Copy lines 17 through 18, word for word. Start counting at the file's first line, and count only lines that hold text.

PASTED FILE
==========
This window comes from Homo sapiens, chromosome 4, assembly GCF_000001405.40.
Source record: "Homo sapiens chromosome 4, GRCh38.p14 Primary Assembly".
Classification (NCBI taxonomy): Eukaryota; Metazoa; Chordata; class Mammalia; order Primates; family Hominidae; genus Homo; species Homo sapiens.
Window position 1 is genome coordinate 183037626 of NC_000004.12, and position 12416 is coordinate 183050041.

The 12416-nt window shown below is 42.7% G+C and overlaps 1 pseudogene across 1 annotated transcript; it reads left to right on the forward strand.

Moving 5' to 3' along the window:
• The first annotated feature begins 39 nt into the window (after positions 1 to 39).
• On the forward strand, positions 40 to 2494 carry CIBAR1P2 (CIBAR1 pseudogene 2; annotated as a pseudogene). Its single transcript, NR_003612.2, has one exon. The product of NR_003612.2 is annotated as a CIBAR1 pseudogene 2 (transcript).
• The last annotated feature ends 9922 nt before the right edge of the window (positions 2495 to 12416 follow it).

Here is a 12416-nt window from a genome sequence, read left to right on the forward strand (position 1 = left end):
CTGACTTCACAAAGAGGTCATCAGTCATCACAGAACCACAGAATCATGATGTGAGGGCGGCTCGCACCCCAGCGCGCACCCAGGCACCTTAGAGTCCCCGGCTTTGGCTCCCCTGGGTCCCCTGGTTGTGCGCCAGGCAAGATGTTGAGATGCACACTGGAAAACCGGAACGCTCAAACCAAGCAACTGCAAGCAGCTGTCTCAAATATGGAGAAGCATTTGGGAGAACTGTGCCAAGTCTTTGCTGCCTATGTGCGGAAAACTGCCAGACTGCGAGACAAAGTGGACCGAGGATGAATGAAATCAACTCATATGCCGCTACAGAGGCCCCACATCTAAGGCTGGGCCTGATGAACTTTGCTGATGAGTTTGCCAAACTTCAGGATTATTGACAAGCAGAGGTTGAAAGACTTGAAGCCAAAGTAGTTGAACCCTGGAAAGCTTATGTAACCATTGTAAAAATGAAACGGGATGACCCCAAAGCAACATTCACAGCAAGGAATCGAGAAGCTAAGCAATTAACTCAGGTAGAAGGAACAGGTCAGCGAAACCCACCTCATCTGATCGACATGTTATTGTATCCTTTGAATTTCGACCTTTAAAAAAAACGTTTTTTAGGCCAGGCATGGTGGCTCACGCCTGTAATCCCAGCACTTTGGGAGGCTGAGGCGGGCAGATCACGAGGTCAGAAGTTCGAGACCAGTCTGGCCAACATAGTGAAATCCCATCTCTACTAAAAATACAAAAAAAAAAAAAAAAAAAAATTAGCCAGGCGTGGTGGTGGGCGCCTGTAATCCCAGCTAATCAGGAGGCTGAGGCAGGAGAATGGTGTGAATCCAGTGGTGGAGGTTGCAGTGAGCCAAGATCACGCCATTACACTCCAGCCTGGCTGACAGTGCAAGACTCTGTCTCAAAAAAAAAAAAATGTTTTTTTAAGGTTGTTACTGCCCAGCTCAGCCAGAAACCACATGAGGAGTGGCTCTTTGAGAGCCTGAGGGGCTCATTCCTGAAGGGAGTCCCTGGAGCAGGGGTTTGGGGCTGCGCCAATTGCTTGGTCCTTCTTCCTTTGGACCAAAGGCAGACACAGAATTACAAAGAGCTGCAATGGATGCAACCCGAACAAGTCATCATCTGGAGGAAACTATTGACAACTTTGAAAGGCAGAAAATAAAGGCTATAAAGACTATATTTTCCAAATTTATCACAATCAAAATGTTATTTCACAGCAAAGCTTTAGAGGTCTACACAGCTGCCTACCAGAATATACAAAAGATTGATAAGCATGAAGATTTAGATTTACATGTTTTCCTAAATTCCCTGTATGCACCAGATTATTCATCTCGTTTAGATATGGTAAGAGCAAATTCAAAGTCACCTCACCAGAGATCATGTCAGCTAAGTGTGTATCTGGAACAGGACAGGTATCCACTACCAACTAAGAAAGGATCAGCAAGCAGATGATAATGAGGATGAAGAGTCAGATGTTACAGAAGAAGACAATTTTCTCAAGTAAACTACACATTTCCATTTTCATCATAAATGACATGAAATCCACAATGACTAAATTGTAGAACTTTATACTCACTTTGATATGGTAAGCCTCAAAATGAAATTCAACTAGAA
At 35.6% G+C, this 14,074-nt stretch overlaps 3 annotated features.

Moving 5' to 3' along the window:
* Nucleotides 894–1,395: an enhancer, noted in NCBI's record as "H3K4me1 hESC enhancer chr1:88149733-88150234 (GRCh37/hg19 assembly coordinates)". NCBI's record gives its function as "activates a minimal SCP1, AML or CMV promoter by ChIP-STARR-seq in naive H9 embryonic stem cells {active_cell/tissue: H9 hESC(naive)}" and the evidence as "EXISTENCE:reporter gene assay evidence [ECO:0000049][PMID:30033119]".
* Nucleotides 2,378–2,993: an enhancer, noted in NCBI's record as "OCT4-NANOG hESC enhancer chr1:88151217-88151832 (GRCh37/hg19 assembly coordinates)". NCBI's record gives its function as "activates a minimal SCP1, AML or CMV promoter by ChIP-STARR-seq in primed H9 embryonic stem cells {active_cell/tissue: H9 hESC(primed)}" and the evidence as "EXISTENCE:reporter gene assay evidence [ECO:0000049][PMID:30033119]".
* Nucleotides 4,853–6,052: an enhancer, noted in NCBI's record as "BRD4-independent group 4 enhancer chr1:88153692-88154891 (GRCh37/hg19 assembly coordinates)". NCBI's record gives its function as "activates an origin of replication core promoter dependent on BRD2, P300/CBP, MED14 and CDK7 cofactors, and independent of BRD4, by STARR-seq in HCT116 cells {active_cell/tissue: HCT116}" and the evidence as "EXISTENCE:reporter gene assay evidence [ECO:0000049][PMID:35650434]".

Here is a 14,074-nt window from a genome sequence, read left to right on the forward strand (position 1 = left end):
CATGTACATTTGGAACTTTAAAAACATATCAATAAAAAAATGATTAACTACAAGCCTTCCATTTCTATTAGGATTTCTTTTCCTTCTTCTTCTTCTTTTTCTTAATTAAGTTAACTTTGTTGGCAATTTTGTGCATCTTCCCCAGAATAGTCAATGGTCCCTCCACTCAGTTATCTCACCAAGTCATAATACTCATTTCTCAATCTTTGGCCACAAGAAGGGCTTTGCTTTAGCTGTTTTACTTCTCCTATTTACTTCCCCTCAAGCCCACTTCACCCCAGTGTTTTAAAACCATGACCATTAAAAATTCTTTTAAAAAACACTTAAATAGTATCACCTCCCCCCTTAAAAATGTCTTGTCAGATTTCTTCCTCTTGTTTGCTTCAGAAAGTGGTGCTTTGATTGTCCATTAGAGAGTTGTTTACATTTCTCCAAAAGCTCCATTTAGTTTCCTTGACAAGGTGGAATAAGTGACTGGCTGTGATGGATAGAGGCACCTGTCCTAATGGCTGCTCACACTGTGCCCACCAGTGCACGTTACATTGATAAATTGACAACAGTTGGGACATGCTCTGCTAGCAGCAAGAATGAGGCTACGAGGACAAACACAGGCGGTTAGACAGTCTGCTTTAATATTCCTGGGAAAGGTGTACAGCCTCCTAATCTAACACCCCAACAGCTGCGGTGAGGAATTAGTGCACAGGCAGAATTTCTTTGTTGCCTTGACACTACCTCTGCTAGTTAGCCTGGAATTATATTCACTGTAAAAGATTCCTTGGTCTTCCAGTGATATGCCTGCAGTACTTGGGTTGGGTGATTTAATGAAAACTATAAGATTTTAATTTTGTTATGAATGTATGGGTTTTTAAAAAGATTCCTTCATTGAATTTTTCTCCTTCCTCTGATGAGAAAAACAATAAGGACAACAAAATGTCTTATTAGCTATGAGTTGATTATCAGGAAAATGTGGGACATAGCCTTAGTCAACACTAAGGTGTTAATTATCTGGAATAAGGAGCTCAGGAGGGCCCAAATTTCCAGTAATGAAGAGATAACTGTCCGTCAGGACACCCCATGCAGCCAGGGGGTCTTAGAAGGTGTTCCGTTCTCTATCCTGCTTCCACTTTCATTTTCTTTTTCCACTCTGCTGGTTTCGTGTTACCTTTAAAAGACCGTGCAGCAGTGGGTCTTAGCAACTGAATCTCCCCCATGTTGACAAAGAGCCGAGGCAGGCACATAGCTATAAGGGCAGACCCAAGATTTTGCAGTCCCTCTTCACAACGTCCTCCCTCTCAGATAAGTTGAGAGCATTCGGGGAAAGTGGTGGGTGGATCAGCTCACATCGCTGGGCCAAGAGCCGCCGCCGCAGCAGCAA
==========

Here is a 14,074-nt window from a genome sequence, read left to right on the forward strand (position 1 = left end):
CATGTACATTTGGAACTTTAAAAACATATCAATAAAAAAATGATTAACTACAAGCCTTCCATTTCTATTAGGATTTCTTTTCCTTCTTCTTCTTCTTTTTCTTAATTAAGTTAACTTTGTTGGCAATTTTGTGCATCTTCCCCAGAATAGTCAATGGTCCCTCCACTCAGTTATCTCACCAAGTCATAATACTCATTTCTCAATCTTTGGCCACAAGAAGGGCTTTGCTTTAGCTGTTTTACTTCTCCTATTTACTTCCCCTCAAGCCCACTTCACCCCAGTGTTTTAAAACCATGACCATTAAAAATTCTTTTAAAAAACACTTAAATAGTATCACCTCCCCCCTTAAAAATGTCTTGTCAGATTTCTTCCTCTTGTTTGCTTCAGAAAGTGGTGCTTTGATTGTCCATTAGAGAGTTGTTTACATTTCTCCAAAAGCTCCATTTAGTTTCCTTGACAAGGTGGAATAAGTGACTGGCTGTGATGGATAGAGGCACCTGTCCTAATGGCTGCTCACACTGTGCCCACCAGTGCACGTTACATTGATAAATTGACAACAGTTGGGACATGCTCTGCTAGCAGCAAGAATGAGGCTACGAGGACAAACACAGGCGGTTAGACAGTCTGCTTTAATATTCCTGGGAAAGGTGTACAGCCTCCTAATCTAACACCCCAACAGCTGCGGTGAGGAATTAGTGCACAGGCAGAATTTCTTTGTTGCCTTGACACTACCTCTGCTAGTTAGCCTGGAATTATATTCACTGTAAAAGATTCCTTGGTCTTCCAGTGATATGCCTGCAGTACTTGGGTTGGGTGATTTAATGAAAACTATAAGATTTTAATTTTGTTATGAATGTATGGGTTTTTAAAAAGATTCCTTCATTGAATTTTTCTCCTTCCTCTGATGAGAAAAACAATAAGGACAACAAAATGTCTTATTAGCTATGAGTTGATTATCAGGAAAATGTGGGACATAGCCTTAGTCAACACTAAGGTGTTAATTATCTGGAATAAGGAGCTCAGGAGGGCCCAAATTTCCAGTAATGAAGAGATAACTGTCCGTCAGGACACCCCATGCAGCCAGGGGGTCTTAGAAGGTGTTCCGTTCTCTATCCTGCTTCCACTTTCATTTTCTTTTTCCACTCTGCTGGTTTCGTGTTACCTTTAAAAGACCGTGCAGCAGTGGGTCTTAGCAACTGAATCTCCCCCATGTTGACAAAGAGCCGAGGCAGGCACATAGCTATAAGGGCAGACCCAAGATTTTGCAGTCCCTCTTCACAACGTCCTCCCTCTCAGATAAGTTGAGAGCATTCGGGGAAAGTGGTGGGTGGATCAGCTCACATCGCTGGGCCAAGAGCCGCCGCCGCAGCAGCAA